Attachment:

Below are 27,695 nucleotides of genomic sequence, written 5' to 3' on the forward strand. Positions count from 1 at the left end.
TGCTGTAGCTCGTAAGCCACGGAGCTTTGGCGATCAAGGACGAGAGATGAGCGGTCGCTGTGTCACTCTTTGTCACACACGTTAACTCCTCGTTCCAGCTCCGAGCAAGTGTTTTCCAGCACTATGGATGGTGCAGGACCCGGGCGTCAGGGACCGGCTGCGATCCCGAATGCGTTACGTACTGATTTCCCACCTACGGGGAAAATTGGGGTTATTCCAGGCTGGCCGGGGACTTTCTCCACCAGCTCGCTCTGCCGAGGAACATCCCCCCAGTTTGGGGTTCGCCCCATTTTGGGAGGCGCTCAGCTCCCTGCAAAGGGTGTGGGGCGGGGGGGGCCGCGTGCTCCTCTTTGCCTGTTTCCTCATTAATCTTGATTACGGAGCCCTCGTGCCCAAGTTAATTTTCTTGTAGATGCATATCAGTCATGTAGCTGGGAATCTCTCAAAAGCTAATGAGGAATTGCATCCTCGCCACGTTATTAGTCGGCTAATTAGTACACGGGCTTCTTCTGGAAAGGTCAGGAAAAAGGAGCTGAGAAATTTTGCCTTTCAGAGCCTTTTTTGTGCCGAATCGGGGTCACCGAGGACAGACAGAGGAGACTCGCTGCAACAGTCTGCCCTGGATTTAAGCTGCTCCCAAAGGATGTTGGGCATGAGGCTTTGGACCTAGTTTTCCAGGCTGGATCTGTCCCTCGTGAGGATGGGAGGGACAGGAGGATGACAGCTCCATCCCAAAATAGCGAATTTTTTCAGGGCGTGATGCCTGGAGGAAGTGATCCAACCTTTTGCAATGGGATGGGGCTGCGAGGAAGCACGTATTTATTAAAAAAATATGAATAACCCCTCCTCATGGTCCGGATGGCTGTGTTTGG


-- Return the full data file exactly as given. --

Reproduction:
Below are 27,695 nucleotides of genomic sequence, written 5' to 3' on the forward strand. Positions count from 1 at the left end.
TGCTGTAGCTCGTAAGCCACGGAGCTTTGGCGATCAAGGACGAGAGATGAGCGGTCGCTGTGTCACTCTTTGTCACACACGTTAACTCCTCGTTCCAGCTCCGAGCAAGTGTTTTCCAGCACTATGGATGGTGCAGGACCCGGGCGTCAGGGACCGGCTGCGATCCCGAATGCGTTACGTACTGATTTCCCACCTACGGGGAAAATTGGGGTTATTCCAGGCTGGCCGGGGACTTTCTCCACCAGCTCGCTCTGCCGAGGAACATCCCCCCAGTTTGGGGTTCGCCCCATTTTGGGAGGCGCTCAGCTCCCTGCAAAGGGTGTGGGGCGGGGGGGGCCGCGTGCTCCTCTTTGCCTGTTTCCTCATTAATCTTGATTACGGAGCCCTCGTGCCCAAGTTAATTTTCTTGTAGATGCATATCAGTCATGTAGCTGGGAATCTCTCAAAAGCTAATGAGGAATTGCATCCTCGCCACGTTATTAGTCGGCTAATTAGTACACGGGCTTCTTCTGGAAAGGTCAGGAAAAAGGAGCTGAGAAATTTTGCCTTTCAGAGCCTTTTTTGTGCCGAATCGGGGTCACCGAGGACAGACAGAGGAGACTCGCTGCAACAGTCTGCCCTGGATTTAAGCTGCTCCCAAAGGATGTTGGGCATGAGGCTTTGGACCTAGTTTTCCAGGCTGGATCTGTCCCTCGTGAGGATGGGAGGGACAGGAGGATGACAGCTCCATCCCAAAATAGCGAATTTTTTCAGGGCGTGATGCCTGGAGGAAGTGATCCAACCTTTTGCAATGGGATGGGGCTGCGAGGAAGCACGTATTTATTAAAAAAATATGAATAACCCCTCCTCATGGTCCGGATGGCTGTGTTTGG